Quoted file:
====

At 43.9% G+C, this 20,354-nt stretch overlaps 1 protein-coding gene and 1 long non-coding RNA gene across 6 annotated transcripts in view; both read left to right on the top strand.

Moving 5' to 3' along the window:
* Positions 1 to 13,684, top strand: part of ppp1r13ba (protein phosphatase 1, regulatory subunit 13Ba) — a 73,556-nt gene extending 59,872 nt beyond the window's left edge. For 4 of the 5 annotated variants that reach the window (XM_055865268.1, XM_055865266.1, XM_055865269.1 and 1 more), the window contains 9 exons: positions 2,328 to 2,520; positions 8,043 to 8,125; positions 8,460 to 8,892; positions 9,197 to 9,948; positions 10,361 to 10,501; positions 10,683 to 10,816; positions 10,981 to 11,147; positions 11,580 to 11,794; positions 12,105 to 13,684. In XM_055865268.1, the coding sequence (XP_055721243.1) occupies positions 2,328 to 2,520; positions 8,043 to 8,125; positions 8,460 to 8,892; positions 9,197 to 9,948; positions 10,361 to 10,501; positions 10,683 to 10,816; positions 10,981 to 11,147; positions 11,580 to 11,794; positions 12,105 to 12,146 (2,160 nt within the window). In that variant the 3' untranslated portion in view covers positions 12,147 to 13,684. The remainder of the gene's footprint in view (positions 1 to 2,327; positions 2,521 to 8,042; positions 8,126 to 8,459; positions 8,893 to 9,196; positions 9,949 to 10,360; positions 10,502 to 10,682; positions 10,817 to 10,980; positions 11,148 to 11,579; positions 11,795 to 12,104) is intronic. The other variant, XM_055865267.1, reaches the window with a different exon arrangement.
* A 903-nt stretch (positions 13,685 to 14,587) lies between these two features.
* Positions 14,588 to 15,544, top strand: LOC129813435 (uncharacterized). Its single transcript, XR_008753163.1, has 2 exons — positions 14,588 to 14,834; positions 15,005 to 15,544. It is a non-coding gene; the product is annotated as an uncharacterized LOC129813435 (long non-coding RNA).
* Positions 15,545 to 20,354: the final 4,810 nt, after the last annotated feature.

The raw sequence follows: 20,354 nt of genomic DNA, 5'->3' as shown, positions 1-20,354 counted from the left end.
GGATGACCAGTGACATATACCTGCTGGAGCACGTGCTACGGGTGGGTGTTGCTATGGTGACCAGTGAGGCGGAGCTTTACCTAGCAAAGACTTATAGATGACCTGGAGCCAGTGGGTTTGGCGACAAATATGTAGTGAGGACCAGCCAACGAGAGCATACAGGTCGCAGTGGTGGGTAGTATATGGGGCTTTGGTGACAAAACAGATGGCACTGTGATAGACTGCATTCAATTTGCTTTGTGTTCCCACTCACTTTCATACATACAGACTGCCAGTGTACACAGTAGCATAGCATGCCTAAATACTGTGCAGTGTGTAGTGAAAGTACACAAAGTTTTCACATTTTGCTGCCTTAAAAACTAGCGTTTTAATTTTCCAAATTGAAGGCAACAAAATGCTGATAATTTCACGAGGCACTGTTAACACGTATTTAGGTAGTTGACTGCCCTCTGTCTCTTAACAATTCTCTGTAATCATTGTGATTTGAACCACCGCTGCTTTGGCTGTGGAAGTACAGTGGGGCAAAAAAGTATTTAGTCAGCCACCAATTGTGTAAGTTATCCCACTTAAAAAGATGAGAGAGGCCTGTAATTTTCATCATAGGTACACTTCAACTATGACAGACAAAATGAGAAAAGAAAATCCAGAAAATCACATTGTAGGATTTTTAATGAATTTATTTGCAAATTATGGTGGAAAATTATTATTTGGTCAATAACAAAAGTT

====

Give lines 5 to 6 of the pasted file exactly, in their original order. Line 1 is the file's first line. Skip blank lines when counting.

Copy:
* Positions 14,588 to 15,544, top strand: LOC129813435 (uncharacterized). Its single transcript, XR_008753163.1, has 2 exons — positions 14,588 to 14,834; positions 15,005 to 15,544. It is a non-coding gene; the product is annotated as an uncharacterized LOC129813435 (long non-coding RNA).
* Positions 15,545 to 20,354: the final 4,810 nt, after the last annotated feature.